When someone reasonably believes that a person has committed an indictable offence, he or she may lay an information in writing and under oath before a judge or justice of the peace. If the judge or justice of the peace concludes that there is sufficient evidence of an offence, he or she may issue either a summons or warrant for the accused's arrest.

A court order restraining a party from doing some act (prohibitory injunction), or requiring the performance of some act (mandatory injunction). Injunctions may be permanent or temporary.

Intermittent Sentence:
A sentence of imprisonment that is served in intervals (usually weekends), over a period of time. Under the Criminal Code, a judge can only impose an intermittent sentence if the term of imprisonment is 90 days or less. The offender must comply with the conditions of a probation order when not in confinement.

Judicial Interim Release:
A judicial order releasing the accused from custody prior to trial. The release is unconditional unless the prosecutor shows cause to impose certain conditions. A judicial interim release cannot be granted for certain serious criminal offences, like murder, mutiny or treason.

The process of trying a dispute in court.

Legal Aid:
A program that assists those who require a lawyer but cannot afford one. In some provinces, legal aid may only be available for more serious criminal offences.

Mandatory Parole:
In most circumstances, an inmate will be credited with one day of earned remission for every two days served in prison. Mandatory parole is the term used to describe situations in which the inmate is released as a result of his or her accumulated earned remission. Inmates released under mandatory parole are subject to mandatory supervision by a parole officer.

Occurrence Number:
The identification number assigned by the police to a particular crime under investigation.

The release of an offender from prison prior to the end of his or her sentence. The offender continues to serve the sentence outside of prison under the supervision of a parole officer, and must obey specific conditions or risk returning to custody.

Negotiations between the defence counsel and Crown prosecutor concerning the charges and pleas of the accused. The Crown may accept a guilty plea on a lesser charge instead of incurring the expense and time of a trial on the original charge. The Crown may also agree to make a joint submission to the judge on the appropriate sentence, if the accused agrees to plead guilty.

Pre-Sentence Report:
Prior to sentencing, the judge may order a probation officer to prepare a pre-sentence report. The report summarizes the accused's family life, personal situation and background. Pre-sentence reports are used to help judges decide on an appropriate sentence for the offender.

A sentence that requires the offender to obey certain stipulated conditions. Some conditions, like keeping the peace and being of good behaviour, are compulsory in every probation order. Others conditions are left to the judge's discretion. Probation is only available where the offence does not carry a mandatory jail term. The probation order can be no more than three years in duration. It is a federal criminal offence to violate any term of probation without a reasonable excuse.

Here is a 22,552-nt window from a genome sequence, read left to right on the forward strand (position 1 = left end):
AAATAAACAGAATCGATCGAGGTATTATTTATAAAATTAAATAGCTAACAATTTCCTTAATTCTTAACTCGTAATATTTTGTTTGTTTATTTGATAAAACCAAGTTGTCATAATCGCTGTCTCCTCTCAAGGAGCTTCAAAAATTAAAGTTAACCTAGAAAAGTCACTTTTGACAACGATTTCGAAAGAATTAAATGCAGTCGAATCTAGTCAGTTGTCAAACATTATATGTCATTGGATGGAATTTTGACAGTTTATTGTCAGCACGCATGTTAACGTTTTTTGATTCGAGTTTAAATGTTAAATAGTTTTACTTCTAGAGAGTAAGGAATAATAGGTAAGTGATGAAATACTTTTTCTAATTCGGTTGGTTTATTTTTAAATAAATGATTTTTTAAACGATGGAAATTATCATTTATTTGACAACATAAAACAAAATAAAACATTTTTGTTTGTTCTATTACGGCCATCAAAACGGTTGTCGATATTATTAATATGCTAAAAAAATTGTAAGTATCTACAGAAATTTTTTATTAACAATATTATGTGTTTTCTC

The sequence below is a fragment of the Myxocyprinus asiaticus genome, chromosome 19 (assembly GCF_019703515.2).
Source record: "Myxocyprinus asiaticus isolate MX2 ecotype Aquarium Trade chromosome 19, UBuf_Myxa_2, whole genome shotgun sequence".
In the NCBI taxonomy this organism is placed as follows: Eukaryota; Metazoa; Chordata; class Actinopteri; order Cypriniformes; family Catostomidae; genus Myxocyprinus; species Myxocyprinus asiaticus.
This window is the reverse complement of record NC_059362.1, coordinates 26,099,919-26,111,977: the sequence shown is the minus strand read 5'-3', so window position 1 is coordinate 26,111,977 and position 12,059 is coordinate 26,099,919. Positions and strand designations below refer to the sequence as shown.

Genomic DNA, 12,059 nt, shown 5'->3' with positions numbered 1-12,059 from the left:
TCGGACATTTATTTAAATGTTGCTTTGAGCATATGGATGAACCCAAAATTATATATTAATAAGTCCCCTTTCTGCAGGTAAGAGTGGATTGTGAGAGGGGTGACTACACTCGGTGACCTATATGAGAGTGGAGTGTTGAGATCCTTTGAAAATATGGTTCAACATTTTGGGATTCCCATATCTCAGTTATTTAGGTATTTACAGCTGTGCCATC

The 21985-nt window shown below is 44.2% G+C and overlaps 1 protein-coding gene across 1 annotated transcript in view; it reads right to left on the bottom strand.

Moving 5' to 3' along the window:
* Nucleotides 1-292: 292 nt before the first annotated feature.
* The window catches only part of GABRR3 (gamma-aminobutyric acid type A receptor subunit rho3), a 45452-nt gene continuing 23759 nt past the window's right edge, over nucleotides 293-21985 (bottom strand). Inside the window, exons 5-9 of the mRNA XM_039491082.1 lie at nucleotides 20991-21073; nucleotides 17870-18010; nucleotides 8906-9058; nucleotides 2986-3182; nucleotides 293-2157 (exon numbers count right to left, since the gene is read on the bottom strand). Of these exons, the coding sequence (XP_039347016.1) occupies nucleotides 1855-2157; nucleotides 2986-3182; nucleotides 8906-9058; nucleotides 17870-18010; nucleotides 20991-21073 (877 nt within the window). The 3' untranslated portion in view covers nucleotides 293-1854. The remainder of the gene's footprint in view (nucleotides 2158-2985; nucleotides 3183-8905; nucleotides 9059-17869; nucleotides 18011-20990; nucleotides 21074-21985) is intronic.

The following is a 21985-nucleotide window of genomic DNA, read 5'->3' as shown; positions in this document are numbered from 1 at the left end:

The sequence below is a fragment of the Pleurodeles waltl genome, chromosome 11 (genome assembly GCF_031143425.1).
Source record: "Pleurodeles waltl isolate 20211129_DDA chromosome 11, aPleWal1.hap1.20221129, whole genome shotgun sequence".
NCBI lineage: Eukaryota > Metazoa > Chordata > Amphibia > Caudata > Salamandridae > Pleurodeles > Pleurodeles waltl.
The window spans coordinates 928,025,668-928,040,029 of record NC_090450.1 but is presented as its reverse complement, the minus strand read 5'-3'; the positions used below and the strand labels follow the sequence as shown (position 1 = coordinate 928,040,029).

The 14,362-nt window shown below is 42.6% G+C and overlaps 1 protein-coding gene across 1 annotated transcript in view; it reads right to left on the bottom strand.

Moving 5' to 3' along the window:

A formal promise made by the accused to appear and respond to criminal charges. Depending on the circumstances, the accused may enter the recognizance before a police officer or a magistrate.

A form of legislation enacted under the authority of a statute by the Governor-General in Council (the federal cabinet), the Lieutenant-Governor in Council (a provincial cabinet), a Minister or government official, or an administrative board. Typically, the regulations will set out detailed provisions that are not essential to include in the statute. This power to enact regulations permits the government to act expeditiously and introduce changes without having to enact a new statute.

Summary Conviction Offences:
The category of criminal offences that are subject to less formal and complex procedures. Summary offences are tried by justices or provincial court judges. They are usually less serious crimes than indictable offences and carry lower penalties.

Suspended Sentence:
A judge may choose to put an offender on probation and suspend the imposition of the sentence. If the offender breaches probation, the judge may order the offender returned to court, and impose a jail term for the original offence. As well, the offender may be charged with the federal criminal offence of breaching probation. In issuing a suspended sentence, the court must consider the accused's age and character, the nature of the offence and the circumstances surrounding its commission.

Statements made in court by a witness under oath or affirmation.

A civil action arising from a wrongful act or omission, in which a plaintiff may sue a defendant for damages.

A written order of a court.

Young Offenders Act:
A federal statute that establishes how young people will be treated, tried and sentenced for criminal offences. The Act applies to suspects who are over 12 years old and under 18. In certain limited circumstances involving very serious offences, those who are 14 or older may be transferred to adult court. Among other things, the Young Offenders Act dramatically limits the maximum punishment that might otherwise apply for an offence, and creates special record-keeping provisions to protect young offenders from the adverse publicity and consequences of having a criminal record.






MADD Canada | Victim Services | News| Research Library | Volunteering | Youth | Donate | Join our e-mail list


© 2004 MADD Canada - Privacy and Copyright declarations.